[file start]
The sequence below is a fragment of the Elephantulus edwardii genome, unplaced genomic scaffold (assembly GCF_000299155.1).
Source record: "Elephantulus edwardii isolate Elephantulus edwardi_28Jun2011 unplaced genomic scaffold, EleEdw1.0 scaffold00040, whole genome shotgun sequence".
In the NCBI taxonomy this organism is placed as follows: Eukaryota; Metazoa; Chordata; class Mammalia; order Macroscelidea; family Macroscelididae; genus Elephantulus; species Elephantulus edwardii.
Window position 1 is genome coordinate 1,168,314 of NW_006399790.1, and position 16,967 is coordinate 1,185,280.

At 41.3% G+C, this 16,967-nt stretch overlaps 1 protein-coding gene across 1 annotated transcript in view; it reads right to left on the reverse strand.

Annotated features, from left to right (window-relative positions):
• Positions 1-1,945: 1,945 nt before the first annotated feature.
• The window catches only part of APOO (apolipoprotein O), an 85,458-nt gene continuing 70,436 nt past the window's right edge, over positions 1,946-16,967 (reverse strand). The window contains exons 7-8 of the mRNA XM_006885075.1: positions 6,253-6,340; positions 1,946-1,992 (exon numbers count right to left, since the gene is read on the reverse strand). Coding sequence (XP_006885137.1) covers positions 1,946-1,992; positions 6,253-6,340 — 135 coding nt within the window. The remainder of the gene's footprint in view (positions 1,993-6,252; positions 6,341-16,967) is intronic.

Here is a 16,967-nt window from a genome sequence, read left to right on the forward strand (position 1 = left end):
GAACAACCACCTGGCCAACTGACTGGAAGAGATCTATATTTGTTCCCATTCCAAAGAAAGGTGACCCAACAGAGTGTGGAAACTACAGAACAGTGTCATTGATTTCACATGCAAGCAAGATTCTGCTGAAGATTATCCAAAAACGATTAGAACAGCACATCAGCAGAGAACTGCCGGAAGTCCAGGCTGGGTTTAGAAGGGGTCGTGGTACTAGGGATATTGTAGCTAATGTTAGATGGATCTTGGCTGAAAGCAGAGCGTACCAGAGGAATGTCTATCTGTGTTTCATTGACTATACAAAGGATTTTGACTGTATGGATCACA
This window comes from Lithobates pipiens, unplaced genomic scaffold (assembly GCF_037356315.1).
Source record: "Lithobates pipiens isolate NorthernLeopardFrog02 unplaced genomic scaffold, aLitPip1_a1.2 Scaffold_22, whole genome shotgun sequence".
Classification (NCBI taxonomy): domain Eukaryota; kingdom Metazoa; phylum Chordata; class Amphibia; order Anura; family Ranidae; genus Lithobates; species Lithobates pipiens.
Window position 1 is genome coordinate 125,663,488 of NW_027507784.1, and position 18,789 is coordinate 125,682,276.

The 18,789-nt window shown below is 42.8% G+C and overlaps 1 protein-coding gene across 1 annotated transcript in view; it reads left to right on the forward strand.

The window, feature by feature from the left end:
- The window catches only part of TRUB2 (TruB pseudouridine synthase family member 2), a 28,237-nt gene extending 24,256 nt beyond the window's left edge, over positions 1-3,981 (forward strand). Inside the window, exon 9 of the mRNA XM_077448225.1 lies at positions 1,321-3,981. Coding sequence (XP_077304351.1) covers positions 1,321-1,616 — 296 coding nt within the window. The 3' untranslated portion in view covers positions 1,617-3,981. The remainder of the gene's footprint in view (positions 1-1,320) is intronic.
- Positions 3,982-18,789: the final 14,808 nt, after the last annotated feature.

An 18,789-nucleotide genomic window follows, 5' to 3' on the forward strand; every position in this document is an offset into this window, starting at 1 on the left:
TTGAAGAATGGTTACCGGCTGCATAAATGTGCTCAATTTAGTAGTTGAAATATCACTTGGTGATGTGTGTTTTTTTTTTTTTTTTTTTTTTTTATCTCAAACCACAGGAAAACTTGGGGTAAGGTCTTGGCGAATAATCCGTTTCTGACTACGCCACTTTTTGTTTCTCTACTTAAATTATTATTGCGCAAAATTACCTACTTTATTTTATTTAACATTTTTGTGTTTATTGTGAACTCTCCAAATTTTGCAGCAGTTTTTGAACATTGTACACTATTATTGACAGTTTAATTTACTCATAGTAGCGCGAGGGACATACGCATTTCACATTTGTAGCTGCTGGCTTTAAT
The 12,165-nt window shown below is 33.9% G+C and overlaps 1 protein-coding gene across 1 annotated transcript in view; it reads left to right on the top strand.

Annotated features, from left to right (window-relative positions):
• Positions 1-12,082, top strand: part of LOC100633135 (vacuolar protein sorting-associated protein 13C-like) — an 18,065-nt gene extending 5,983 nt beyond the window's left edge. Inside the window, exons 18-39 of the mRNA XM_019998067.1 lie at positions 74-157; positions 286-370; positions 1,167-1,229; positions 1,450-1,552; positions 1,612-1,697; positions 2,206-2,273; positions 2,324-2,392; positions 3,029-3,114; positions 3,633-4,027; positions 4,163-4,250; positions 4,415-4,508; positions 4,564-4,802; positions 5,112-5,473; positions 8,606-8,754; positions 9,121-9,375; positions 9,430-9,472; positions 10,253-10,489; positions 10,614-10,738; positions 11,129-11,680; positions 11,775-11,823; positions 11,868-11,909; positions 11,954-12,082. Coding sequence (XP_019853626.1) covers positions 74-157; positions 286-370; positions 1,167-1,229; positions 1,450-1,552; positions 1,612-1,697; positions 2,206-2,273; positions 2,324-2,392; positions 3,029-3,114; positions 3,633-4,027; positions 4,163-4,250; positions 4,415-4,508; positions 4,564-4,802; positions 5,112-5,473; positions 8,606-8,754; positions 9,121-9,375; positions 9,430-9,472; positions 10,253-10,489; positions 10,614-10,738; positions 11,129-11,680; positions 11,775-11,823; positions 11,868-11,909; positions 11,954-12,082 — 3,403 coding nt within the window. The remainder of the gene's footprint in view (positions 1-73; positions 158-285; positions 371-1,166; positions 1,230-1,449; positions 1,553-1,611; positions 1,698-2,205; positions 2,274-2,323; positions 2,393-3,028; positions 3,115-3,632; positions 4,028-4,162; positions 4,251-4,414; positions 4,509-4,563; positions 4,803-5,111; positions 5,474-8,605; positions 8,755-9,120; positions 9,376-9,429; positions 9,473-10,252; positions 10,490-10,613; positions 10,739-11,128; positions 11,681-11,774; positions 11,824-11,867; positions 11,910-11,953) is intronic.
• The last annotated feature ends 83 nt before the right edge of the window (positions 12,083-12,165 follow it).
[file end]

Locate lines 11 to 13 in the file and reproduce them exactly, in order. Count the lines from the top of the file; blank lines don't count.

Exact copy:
This window comes from Lithobates pipiens, unplaced genomic scaffold (assembly GCF_037356315.1).
Source record: "Lithobates pipiens isolate NorthernLeopardFrog02 unplaced genomic scaffold, aLitPip1_a1.2 Scaffold_22, whole genome shotgun sequence".
Classification (NCBI taxonomy): domain Eukaryota; kingdom Metazoa; phylum Chordata; class Amphibia; order Anura; family Ranidae; genus Lithobates; species Lithobates pipiens.